Walk MS: Sunset Stroll and Poker Party keeps people connected

LIHU‘E — Multiple sclerosis affects more than 400,000 people in the United States and more than 5,600 people in Hawai‘i, including some Kaua‘i residents.

Although Multiple Sclerosis Awareness Week was celebrated last week, Mayor Bernard Carvalho Jr., with the assistance of Cyndi Ayonon, on Tuesday presented a proclamatiojn to show this support for people who are coping with MS on Kaua‘i.

The Kaua‘i Walk MS: Sunset Stroll and Poker Party is scheduled to begin at 4 p.m. on April 14, starting at Kapa‘a Beach Park and using the multi-use path.

People still have time to form teams of friends, family, or co-workers to help the fight against MS.

Most people with MS are diagnosed between the ages of 20 and 50, with at least two to three times more women than men being diagnosed with the disease.

“We’re going to be there,” Ayonon told Joy Ortiz-Zimmer, co-chair of the Walk MS: Sunset Stroll and Poker Party with Laurie Weber. “I’m forming the team as soon as the proclamation is presented.”

The Walk MS is the signature fundraising event of the National Multiple Sclerosis Society, participants enjoying an achievement shared by more than 250,000 walkers in more than 700 cities across the country.

Walkers make a difference by raising awareness of MS, as well as raising funds for research and services for people with MS.

Multiple Sclerosis is described as a chronic, unpredictable, often disabling disease of the central nervous system which interrupts the flow of information within the brain, and between the brain and body, states the MS Awareness Week proclamation.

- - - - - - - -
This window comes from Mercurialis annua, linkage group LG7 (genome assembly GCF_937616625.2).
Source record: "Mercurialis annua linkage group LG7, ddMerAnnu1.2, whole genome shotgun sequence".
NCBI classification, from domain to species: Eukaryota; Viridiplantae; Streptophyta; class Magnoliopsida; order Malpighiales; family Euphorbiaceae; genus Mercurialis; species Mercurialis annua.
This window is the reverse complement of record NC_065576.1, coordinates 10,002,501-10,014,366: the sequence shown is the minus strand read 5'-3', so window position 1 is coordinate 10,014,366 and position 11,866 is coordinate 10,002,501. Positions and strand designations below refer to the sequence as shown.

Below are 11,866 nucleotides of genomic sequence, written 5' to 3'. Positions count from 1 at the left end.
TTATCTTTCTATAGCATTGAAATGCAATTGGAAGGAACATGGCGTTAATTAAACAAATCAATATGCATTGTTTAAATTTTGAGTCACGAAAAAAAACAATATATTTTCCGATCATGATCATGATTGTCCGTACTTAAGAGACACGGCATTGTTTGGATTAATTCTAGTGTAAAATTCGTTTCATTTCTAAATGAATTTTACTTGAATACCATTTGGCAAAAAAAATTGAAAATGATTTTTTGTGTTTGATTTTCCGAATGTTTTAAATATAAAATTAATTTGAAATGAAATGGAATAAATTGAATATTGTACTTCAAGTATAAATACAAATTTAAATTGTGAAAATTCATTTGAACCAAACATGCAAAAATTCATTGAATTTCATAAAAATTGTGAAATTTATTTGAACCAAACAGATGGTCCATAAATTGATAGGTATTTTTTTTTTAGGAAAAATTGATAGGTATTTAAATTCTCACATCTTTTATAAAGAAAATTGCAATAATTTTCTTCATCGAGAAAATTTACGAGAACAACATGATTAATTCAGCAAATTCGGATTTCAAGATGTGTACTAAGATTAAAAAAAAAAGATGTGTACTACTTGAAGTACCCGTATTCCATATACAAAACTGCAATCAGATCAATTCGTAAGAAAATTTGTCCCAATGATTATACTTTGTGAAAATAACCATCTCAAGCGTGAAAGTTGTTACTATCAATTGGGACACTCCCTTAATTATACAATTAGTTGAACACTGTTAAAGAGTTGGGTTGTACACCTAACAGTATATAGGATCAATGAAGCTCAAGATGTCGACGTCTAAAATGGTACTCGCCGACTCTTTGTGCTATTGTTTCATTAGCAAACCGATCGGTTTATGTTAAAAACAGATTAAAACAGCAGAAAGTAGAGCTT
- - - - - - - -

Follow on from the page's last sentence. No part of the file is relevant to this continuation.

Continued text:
MS symptoms vary in intensity and occur in various combinations, but the majority of individuals with MS live a normal life span, learn to cope with the disease and live full, productive lives.

Cynthia Edralin was diagnosed with MS several years ago, becoming actively involved in Walk MS, along with a family group, hui ma kepilialo.

“We have our latest version of the Support MS Cookbook available now,” Edralin said. “We didn’t have a cookbook last year because it was a bad MS year, but this year, we’re back.”

Edralin said the cookbook sales benefit Walk MS. In addition to a plethora of recipes, the book includes personal experiences of people dealing with MS, including herself, Ortiz-Zimmer and others, Edralin said.

Cookbooks are available for $12.50 each and can be ordered by contacting Edralin at cedralin@hawaiiantel.net.

Multiple sclerosis is a life-altering disease which affects each person in a unique and different way, said Arney Rosenblat of the National Multiple Sclerosis Society.

“MS destroys connections, drives minds from bodies, pulls people from their lives and away from one another,” he said in a NMSS news release. “It’s only fitting that connections would be its greatest enemy. As more connections are formed, more knowledge is shared, more questions asked, more resources gathered, and more hope is provided to help people with MS move their lives forward.”

Although there is no cure for MS yet, there are FDA-approved medications which have been shown to “modify” or slow down the underlying course of MS, and numerous therapeutic and technological advances are helping people manage symptoms, the proclamation states.

The NMSS last year, through its national office and 50-state network of chapters, devoted $164 million to programs which enhanced more than 1 million lives while investing $40 million to support more than 325 new and ongoing research projects around the world.

Visit www.nationalmssociety.org for more information about the society. Register for the walk at www.msHawaii.org.


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